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Symptom-Focused Hypnotic Approach to Accessing and Processing Previously Repressed/Dissociated Memories

NCJ Number
Journal of Child Sexual Abuse Volume: 5 Issue: 2 Dated: (1996) Pages: 17-35
K L Ratican
Date Published
19 pages
The kinesthetic track back (KTB) technique of hypnosis has shown great promise in clinical applications, where it has consistently facilitated the identification of the origins of symptoms of child sexual abuse and has been an effective and safe tool, when used appropriately, for accessing previously repressed and/or dissociated material.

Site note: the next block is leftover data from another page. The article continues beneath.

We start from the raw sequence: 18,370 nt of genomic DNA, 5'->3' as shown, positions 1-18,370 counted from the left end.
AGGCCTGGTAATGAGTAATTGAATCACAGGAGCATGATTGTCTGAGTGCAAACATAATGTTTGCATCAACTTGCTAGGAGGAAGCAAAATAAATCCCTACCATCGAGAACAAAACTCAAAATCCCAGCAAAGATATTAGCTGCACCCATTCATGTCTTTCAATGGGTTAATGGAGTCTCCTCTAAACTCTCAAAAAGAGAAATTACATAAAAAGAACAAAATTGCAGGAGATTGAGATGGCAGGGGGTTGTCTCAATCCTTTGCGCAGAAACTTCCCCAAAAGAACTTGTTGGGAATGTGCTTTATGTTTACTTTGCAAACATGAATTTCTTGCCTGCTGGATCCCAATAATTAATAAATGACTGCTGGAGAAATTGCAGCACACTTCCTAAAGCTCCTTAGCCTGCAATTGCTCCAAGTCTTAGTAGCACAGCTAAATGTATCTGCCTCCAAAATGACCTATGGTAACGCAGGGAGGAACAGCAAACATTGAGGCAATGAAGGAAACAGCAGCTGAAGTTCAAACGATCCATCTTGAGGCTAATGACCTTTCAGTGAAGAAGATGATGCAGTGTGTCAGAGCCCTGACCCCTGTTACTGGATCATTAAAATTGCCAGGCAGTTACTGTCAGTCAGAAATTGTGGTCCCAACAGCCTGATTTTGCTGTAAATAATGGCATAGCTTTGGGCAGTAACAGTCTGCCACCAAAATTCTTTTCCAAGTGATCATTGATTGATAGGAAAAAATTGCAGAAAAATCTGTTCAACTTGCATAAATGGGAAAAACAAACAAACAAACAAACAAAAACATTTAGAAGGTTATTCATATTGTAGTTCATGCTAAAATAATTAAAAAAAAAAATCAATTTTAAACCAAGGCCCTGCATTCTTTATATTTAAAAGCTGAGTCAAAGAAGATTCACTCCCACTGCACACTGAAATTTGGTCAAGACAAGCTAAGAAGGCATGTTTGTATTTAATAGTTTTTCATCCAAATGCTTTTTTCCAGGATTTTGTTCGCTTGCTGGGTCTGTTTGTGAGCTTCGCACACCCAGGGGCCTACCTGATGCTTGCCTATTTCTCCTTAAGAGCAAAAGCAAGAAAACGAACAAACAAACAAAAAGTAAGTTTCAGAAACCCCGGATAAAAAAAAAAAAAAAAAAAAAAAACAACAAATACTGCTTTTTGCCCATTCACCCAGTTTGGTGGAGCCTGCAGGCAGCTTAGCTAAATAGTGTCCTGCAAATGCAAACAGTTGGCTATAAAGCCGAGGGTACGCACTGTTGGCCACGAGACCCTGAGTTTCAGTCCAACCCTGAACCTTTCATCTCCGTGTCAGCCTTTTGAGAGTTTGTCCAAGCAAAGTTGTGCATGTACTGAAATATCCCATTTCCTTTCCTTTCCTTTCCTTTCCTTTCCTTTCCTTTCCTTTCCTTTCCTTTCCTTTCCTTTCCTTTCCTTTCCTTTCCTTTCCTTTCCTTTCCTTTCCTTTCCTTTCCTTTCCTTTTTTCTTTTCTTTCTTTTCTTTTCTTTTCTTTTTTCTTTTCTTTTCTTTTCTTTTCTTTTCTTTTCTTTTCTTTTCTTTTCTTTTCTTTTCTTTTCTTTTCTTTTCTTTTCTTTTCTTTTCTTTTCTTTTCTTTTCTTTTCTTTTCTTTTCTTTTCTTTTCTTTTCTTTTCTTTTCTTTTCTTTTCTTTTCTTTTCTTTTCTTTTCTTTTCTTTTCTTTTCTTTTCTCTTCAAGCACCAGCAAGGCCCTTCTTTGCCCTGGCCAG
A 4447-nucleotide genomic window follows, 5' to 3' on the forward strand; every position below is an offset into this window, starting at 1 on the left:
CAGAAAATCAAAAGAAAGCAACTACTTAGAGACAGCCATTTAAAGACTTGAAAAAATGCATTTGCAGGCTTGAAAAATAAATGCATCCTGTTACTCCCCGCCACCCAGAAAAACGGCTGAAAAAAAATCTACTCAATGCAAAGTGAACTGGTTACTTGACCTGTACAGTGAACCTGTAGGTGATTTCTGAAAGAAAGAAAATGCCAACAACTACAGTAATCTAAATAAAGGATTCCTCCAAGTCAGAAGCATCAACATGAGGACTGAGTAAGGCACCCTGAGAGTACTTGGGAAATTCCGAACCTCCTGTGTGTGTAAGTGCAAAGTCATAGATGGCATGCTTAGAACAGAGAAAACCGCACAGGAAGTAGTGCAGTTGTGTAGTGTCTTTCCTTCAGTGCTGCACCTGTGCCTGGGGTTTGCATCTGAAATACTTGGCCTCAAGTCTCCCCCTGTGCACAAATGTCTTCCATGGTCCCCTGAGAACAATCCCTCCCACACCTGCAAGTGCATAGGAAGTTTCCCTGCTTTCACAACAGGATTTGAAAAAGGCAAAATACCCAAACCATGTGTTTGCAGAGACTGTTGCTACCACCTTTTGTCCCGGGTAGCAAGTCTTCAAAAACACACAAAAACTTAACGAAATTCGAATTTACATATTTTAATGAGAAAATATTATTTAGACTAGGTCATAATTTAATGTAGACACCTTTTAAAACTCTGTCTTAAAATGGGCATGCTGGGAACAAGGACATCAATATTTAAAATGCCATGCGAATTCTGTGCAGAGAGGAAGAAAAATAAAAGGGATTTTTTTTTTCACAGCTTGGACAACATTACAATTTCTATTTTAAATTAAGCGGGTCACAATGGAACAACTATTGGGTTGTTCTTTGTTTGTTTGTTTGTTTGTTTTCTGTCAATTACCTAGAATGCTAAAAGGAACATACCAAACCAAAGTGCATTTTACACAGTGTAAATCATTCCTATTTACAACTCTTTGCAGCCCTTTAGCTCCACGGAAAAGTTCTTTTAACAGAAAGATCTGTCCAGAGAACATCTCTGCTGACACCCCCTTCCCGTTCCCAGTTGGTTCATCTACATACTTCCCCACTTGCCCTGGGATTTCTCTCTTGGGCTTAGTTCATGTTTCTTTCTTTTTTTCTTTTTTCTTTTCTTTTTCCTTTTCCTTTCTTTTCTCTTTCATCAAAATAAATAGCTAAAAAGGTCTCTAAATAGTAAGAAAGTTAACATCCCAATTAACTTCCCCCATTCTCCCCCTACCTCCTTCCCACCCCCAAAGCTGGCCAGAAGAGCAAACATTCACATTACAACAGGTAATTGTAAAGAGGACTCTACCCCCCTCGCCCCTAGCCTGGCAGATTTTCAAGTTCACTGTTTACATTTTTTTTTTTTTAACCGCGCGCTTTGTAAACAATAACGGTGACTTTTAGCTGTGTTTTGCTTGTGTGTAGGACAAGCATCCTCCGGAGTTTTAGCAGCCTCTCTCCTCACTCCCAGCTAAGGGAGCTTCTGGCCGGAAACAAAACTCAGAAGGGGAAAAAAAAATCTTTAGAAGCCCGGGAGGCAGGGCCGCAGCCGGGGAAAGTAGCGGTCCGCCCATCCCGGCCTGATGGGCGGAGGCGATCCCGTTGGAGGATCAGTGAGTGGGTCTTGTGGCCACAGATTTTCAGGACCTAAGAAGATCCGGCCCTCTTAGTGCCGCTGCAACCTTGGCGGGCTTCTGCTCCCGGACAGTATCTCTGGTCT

The KTB begins with the identification of the physical sensations associated with a current problematic behavior and/or feeling. The client, while in a hypnotic state, is regressed to a recent time when that symptom was exhibited. The client is then instructed to focus attention on his/her body and report what sensations are present and where in the body they are occurring. The client's conscious attention is then focused on those sensations, and the client is instructed to ask his/her unconscious mind to "carry you back to an earlier time and place when you felt those sensations." The client is asked to report whatever comes to mind, whether or not it seems significant or relevant to the symptom. Conscious analysis can be further suspended by asking the conscious mind to stand aside as observer and reporter of whatever comes to mind. This article discusses preparation for KTB hypnosis, how to deal with client resistance, the processing of the accessed information, and the efficacy of the technique. A case is presented to illustrate the associations between the symptoms and the accessed trauma, as well as the improvement in symptoms after working through that trauma. 24 references